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June 06, 2023

How to dock and undock windows on your PC

Sometimes your windows just need to stay where they are and be where you left them. Learn how to keep your windows in one place on your PC, but also how to release them to “float” away when the time comes.

When to dock

Docking a window means fixing it in position, as compared to the rest of the applications, which can move around. A floating window is one that you can freely move by clicking and dragging it. Windows 11 remembers previous window docking positions and sizes, which is an update from past versions.

Here are a few different options for docking your windows:

  • Select the window’s title bar twice.
  • Use the shortcut menu. You can open this by right-clicking the title bar or selecting the upper-right-hand window icon and then choosing Dock from the menu.
  • Drag the window to a docking location somewhere on your screen, which means it will always dock.

You can also dock all your windows simultaneously in the Windows Debugger (WinDbg) window. Take a look at the WinDbg menu on the Window menu and select Dock All. The only reason a window wouldn’t dock under this command is if you’ve previously selected Always floating on individual windows.

Time to undock

Just like letting go of the ties keeping a boat on the shore, undocking windows can be a lot simpler than docking—after all, you’re just making things float again. Here are a few different ways to make your windows moveable:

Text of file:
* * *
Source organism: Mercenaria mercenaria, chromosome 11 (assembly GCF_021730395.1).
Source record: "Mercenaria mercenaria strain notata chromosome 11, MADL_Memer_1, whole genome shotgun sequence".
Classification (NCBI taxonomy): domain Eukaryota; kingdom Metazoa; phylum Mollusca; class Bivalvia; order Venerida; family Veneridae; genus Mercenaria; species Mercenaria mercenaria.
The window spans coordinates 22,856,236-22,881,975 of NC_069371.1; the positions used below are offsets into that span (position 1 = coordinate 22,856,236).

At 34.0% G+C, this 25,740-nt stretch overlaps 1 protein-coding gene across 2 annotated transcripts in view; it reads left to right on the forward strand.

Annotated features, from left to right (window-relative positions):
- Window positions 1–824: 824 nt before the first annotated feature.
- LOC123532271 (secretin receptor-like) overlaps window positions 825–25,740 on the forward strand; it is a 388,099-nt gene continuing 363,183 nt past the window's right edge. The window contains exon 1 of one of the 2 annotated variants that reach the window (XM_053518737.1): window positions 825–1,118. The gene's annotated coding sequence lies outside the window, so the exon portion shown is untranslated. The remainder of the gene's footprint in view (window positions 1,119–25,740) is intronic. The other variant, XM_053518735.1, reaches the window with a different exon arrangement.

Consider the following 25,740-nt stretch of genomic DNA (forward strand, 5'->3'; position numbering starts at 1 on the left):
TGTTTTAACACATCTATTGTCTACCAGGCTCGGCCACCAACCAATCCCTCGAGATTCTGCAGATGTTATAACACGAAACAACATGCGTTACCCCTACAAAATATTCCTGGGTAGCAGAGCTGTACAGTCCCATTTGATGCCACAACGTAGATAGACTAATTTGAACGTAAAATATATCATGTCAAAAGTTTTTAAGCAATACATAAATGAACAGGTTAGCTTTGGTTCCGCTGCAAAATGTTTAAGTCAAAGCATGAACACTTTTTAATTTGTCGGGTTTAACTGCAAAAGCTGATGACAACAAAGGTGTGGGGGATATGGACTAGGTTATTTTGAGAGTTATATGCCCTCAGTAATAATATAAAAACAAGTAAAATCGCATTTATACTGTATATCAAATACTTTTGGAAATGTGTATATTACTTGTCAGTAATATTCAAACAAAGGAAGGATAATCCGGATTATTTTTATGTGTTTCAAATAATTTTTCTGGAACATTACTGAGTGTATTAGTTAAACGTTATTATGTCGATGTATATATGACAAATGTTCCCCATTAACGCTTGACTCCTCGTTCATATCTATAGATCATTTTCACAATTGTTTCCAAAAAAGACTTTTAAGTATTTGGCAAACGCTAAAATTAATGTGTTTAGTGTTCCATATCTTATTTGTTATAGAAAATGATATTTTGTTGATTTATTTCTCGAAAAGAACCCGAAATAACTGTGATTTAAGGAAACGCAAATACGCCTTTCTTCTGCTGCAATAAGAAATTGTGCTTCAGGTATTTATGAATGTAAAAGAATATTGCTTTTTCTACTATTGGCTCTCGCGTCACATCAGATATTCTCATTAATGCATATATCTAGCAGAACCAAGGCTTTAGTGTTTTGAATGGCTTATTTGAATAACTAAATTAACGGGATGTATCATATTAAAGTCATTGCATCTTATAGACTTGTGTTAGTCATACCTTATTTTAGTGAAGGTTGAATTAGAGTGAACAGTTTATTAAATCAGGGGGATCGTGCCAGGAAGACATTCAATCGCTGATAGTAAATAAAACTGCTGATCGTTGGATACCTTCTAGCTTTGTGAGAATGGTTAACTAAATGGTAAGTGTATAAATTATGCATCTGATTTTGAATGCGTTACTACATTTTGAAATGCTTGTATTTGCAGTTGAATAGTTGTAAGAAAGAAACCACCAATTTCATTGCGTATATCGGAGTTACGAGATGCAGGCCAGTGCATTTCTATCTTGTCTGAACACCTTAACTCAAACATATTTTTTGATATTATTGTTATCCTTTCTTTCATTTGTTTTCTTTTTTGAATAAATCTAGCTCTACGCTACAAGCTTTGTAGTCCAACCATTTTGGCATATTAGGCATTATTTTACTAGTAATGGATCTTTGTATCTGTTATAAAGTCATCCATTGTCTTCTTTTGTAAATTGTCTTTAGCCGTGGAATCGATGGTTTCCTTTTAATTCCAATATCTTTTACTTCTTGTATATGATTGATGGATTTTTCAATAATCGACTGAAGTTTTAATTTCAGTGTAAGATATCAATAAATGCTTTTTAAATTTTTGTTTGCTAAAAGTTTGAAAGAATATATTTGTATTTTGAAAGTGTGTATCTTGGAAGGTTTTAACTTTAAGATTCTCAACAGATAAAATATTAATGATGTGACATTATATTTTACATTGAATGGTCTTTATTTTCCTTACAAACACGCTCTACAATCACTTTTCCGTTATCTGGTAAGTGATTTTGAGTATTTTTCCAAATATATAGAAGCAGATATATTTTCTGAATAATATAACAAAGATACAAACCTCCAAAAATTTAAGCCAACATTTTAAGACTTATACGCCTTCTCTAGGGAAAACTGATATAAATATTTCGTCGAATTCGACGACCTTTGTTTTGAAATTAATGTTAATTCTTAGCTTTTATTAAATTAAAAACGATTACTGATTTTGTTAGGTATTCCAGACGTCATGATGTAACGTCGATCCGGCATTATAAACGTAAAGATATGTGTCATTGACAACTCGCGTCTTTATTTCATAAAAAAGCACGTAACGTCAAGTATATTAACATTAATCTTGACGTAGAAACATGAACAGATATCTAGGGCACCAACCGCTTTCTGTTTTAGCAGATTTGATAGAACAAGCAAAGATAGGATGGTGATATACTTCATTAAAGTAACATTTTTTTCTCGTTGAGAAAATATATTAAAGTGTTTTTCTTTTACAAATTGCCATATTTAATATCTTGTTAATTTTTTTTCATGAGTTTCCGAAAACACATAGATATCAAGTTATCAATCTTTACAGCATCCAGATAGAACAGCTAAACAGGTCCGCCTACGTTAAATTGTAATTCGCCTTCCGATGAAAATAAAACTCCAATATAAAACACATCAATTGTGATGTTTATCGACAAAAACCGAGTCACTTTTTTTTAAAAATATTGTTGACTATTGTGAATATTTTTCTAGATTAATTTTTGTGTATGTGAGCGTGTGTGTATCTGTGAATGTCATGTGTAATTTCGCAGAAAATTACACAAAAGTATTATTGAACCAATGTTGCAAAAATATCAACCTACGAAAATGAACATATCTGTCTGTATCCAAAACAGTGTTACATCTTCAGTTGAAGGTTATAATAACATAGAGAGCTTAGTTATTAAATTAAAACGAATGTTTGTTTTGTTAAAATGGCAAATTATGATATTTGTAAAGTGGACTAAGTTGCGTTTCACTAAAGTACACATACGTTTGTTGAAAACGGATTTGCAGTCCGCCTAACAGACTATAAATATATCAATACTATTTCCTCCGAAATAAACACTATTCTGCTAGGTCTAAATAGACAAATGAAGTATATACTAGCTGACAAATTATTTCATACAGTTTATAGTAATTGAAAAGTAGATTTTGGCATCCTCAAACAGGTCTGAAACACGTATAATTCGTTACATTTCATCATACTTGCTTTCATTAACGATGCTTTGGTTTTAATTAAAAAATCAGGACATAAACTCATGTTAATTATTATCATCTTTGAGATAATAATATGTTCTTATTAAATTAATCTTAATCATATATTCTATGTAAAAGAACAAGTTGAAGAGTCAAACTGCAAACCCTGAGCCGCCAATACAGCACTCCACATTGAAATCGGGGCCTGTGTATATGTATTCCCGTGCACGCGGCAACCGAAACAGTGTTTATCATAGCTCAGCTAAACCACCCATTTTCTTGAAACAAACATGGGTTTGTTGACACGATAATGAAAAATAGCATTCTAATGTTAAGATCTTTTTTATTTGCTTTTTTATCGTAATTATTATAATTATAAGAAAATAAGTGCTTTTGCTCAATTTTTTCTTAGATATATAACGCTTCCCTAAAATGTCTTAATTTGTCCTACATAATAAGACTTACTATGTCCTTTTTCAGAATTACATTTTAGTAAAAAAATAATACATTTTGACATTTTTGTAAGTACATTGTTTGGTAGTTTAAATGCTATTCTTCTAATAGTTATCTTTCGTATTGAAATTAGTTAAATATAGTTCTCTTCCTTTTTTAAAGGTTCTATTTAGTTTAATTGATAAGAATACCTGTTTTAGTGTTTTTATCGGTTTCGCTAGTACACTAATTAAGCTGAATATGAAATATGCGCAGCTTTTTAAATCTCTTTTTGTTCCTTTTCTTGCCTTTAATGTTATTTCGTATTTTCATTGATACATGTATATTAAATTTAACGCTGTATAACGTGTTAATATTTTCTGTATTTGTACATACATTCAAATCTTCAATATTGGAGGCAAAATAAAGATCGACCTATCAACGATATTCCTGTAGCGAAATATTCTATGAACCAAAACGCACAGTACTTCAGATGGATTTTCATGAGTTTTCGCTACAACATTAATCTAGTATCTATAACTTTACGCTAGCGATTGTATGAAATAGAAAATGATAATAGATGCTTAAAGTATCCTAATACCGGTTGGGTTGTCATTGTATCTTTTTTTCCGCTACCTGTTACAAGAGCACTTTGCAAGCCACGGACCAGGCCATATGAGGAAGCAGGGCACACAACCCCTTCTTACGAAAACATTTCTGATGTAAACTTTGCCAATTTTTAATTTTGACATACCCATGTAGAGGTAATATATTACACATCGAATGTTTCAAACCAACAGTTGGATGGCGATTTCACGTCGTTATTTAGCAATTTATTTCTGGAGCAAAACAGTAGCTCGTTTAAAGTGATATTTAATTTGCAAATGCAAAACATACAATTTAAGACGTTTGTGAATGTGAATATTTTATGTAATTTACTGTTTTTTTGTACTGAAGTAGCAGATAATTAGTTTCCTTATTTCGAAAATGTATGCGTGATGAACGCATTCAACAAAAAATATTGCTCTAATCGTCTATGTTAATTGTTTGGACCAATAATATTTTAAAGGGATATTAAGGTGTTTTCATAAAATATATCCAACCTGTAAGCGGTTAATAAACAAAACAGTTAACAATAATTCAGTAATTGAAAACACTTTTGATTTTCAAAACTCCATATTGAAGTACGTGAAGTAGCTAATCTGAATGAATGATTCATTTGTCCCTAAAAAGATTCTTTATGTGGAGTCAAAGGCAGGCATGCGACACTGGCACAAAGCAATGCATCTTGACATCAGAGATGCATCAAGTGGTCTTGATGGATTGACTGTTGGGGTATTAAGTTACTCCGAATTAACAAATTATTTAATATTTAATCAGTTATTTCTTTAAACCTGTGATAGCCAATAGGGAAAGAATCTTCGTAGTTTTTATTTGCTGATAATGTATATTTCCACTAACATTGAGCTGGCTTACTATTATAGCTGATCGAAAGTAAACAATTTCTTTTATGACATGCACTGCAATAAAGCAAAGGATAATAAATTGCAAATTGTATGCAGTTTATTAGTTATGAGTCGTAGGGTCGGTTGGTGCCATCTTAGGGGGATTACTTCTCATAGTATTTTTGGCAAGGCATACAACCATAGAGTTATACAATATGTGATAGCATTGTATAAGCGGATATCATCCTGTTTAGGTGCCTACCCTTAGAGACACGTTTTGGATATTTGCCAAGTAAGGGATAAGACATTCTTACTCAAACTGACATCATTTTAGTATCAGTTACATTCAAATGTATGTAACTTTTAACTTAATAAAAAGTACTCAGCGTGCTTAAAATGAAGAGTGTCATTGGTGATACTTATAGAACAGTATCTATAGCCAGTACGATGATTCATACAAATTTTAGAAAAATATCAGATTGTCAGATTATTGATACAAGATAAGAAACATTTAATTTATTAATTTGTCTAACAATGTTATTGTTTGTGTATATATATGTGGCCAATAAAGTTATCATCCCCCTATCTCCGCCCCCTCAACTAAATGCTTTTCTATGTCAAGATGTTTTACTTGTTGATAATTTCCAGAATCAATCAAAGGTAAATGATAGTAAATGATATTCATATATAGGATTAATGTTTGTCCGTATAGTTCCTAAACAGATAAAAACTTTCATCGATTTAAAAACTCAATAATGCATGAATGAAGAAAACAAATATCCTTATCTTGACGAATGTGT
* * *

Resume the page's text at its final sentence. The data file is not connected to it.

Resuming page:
• Similar to the steps you took to dock your window, you can select the title bar twice to undock.
  • Or use the shortcut menu on the window and select undock.

You also can open the WinDbg window and use the Windows menu to select Undock All, which is important when you have a high volume of windows.

Why do all of this docking and undocking?

Docking can be a lifesaver when you have multiple monitors or even just one small screen. You can set your windows to always open on specific screens, such as putting your email on your external monitor so it’s always looming above your head. If you’re working on a laptop and say, analyzing data in Microsoft Excel and writing conclusions about it in Microsoft Word, you can make sure your respective program windows stay docked each time you open your computer.

At the same time, sometimes you just need to rearrange your screen depending on your priorities or various projects. That’s where it’s helpful to know to how to undock your windows and return them to their previously floating status.

Docking and undocking reminds us that nothing is permanent unless you want it to be, and that we always have the power to personalize and control our computer screens. That can be a relief.

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